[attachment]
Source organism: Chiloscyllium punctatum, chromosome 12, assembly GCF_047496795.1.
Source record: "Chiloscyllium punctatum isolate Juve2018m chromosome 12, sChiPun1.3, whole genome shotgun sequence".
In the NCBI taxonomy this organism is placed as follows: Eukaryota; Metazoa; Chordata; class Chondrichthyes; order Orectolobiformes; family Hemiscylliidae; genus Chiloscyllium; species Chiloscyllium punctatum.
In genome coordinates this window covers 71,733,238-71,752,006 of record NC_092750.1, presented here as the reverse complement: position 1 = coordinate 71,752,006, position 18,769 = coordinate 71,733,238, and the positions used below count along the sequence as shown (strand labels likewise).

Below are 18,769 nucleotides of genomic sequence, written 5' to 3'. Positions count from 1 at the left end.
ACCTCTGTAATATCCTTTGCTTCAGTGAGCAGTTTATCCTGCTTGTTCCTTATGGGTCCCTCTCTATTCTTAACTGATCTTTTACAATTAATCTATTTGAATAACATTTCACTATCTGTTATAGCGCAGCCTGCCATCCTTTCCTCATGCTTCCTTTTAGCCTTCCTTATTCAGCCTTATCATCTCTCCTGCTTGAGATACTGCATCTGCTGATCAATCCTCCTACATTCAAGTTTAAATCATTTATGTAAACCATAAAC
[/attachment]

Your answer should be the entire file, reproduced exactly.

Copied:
Source organism: Chiloscyllium punctatum, chromosome 12, assembly GCF_047496795.1.
Source record: "Chiloscyllium punctatum isolate Juve2018m chromosome 12, sChiPun1.3, whole genome shotgun sequence".
In the NCBI taxonomy this organism is placed as follows: Eukaryota; Metazoa; Chordata; class Chondrichthyes; order Orectolobiformes; family Hemiscylliidae; genus Chiloscyllium; species Chiloscyllium punctatum.
In genome coordinates this window covers 71,733,238-71,752,006 of record NC_092750.1, presented here as the reverse complement: position 1 = coordinate 71,752,006, position 18,769 = coordinate 71,733,238, and the positions used below count along the sequence as shown (strand labels likewise).

Below are 18,769 nucleotides of genomic sequence, written 5' to 3'. Positions count from 1 at the left end.
ACCTCTGTAATATCCTTTGCTTCAGTGAGCAGTTTATCCTGCTTGTTCCTTATGGGTCCCTCTCTATTCTTAACTGATCTTTTACAATTAATCTATTTGAATAACATTTCACTATCTGTTATAGCGCAGCCTGCCATCCTTTCCTCATGCTTCCTTTTAGCCTTCCTTATTCAGCCTTATCATCTCTCCTGCTTGAGATACTGCATCTGCTGATCAATCCTCCTACATTCAAGTTTAAATCATTTATGTAAACCATAAAC